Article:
Bass et al.
During cell migration, the actin cytoskeleton regulator, RhoA, must be alternately inhibited (to allow the leading membrane edge to protrude) and reactivated (to pull up the trailing end of the cell from behind). Inhibition occurs when a receptor called α5β1 integrin, which binds to the extracellular matrix protein, fibronectin, triggers phosphorylation of a RhoA inhibitor called p190RhoGAP-A (p190-A). Another fibronectin receptor, syndecan-4, colocalizes with integrin during RhoA inhibition, but whether this second receptor contributes to inhibition was unknown.
By treating cells with fragments of fibronectin that bound to syndecan-4 but not integrin, the authors showed that syndecan-4 triggered transient relocation of p190-A to the membrane, which correlated with reduced RhoA activity. Syndecan-4 is known to activate PKCα, and exogenous activation of PKCα is known to trigger phosphorylation and membrane recruitment of p190-A. Bass et al. connected the dots by showing that loss of syndecan-4 function reduced relocation of p190-A to the membrane. Although integrin phosphorylates p190-A at a tyrosine, syndecan-4 phosphorylated a serine. Neither integrin nor syndecan alone induced the normal Rho-related pattern of cell spreading, suggesting that a combination of these two receptors is needed for full inhibition of RhoA.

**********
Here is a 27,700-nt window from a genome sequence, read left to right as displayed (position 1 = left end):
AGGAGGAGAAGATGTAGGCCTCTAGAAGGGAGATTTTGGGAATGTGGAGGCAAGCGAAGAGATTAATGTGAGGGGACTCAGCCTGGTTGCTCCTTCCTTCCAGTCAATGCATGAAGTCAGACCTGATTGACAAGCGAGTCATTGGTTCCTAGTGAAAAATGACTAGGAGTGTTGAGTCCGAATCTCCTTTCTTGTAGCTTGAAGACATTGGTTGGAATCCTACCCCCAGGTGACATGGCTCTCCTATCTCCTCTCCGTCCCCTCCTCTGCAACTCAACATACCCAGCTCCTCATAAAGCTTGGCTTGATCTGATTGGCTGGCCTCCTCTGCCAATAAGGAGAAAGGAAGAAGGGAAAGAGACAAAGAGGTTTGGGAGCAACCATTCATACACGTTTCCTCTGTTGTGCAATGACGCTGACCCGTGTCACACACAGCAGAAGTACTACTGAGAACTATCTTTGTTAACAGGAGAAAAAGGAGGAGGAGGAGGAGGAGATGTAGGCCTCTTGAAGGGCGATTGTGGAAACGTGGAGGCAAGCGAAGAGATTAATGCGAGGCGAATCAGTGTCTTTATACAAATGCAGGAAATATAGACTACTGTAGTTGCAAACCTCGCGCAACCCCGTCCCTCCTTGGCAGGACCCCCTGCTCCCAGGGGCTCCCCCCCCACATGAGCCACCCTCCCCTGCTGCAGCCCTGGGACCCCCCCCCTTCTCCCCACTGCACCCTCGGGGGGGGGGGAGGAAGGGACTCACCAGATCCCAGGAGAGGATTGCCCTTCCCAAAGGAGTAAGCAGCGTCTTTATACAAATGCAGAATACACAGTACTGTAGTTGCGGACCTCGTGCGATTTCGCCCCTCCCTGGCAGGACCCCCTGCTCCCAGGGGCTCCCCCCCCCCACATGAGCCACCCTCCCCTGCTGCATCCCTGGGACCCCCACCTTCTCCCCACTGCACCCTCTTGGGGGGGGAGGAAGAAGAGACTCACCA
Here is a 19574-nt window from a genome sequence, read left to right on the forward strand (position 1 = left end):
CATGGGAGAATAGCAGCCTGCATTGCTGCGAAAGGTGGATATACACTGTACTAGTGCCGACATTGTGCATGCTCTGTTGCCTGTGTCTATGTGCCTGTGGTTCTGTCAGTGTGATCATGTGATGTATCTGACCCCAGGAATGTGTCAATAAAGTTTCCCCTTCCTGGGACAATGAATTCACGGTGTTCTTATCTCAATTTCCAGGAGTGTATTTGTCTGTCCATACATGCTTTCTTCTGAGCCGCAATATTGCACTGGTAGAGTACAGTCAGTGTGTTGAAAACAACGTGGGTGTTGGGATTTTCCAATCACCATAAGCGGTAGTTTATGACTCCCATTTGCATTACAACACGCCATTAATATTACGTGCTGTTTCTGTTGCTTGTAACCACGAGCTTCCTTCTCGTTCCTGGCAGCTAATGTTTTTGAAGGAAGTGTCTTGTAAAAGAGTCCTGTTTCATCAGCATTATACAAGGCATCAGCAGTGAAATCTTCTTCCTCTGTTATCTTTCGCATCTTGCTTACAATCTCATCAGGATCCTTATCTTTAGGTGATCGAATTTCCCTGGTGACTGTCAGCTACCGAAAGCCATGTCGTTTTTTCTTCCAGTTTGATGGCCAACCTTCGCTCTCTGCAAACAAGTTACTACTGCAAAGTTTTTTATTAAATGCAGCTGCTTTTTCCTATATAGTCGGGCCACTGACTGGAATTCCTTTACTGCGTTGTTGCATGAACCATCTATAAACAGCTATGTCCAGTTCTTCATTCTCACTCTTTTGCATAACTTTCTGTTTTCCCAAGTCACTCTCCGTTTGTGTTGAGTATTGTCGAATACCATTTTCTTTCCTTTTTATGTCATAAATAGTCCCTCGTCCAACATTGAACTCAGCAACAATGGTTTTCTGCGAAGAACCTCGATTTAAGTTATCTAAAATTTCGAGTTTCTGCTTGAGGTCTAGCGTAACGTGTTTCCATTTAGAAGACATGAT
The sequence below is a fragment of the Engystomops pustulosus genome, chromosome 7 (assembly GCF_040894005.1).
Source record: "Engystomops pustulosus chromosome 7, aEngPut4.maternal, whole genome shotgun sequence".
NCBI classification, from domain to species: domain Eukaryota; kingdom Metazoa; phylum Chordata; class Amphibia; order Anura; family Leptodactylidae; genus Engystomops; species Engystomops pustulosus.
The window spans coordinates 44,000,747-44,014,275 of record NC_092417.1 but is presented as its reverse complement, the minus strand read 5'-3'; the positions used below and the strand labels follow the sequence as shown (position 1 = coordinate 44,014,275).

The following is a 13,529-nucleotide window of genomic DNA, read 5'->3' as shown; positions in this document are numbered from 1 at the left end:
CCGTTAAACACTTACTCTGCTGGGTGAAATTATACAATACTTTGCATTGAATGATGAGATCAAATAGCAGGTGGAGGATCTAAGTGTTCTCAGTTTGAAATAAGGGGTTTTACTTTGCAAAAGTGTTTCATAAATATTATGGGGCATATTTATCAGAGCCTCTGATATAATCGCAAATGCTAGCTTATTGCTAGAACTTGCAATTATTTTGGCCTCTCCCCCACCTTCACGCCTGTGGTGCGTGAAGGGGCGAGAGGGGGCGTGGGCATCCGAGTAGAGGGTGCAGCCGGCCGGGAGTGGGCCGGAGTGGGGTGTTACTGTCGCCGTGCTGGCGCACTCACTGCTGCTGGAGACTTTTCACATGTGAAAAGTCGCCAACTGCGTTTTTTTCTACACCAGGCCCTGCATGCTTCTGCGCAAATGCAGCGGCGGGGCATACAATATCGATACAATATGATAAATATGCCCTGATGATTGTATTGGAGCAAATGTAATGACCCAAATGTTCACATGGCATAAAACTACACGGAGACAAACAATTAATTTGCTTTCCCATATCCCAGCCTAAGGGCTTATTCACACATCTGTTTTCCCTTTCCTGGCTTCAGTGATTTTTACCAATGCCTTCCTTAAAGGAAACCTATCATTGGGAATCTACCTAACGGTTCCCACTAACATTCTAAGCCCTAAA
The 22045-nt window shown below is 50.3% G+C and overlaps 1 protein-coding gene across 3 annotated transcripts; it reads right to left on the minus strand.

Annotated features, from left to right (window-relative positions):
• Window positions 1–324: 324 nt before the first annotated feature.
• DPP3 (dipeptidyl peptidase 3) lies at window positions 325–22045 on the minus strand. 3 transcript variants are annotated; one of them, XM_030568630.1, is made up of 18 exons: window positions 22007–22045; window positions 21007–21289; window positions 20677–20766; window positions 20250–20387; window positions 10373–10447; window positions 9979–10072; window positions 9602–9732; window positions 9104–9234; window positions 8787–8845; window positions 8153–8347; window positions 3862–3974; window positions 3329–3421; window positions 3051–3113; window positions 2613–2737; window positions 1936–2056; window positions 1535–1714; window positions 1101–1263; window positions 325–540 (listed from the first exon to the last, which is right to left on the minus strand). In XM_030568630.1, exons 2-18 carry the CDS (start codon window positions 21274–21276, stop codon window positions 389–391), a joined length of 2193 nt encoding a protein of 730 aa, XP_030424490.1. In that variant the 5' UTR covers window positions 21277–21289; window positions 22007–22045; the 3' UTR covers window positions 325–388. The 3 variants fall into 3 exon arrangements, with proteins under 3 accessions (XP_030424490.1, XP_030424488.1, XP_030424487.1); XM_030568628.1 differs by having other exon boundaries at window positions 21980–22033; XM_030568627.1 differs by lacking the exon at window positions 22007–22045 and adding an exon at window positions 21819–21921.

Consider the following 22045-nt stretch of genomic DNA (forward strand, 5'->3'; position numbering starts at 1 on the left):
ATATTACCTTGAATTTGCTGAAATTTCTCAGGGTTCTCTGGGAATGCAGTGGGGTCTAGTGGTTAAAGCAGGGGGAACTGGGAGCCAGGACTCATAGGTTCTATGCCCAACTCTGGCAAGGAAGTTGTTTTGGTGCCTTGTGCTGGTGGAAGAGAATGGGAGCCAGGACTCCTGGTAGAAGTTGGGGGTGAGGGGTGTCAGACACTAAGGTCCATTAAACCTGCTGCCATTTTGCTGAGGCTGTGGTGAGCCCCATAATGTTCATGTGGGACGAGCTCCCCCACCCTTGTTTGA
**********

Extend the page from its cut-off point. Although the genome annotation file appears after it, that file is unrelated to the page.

p190-A is the convergence point for signaling from these two independent adhesion receptors, the authors conclude. Although the two receptors colocalize during leading edge protrusion, syndecan-4, a lengthy protein, can stretch itself up to 500 nm from the cell. Syndecan-4 might therefore act as an exploratory receptor, whereas the shorter integrin may anchor the leading edge. In this model, p190-A serves to integrate information from both near and far.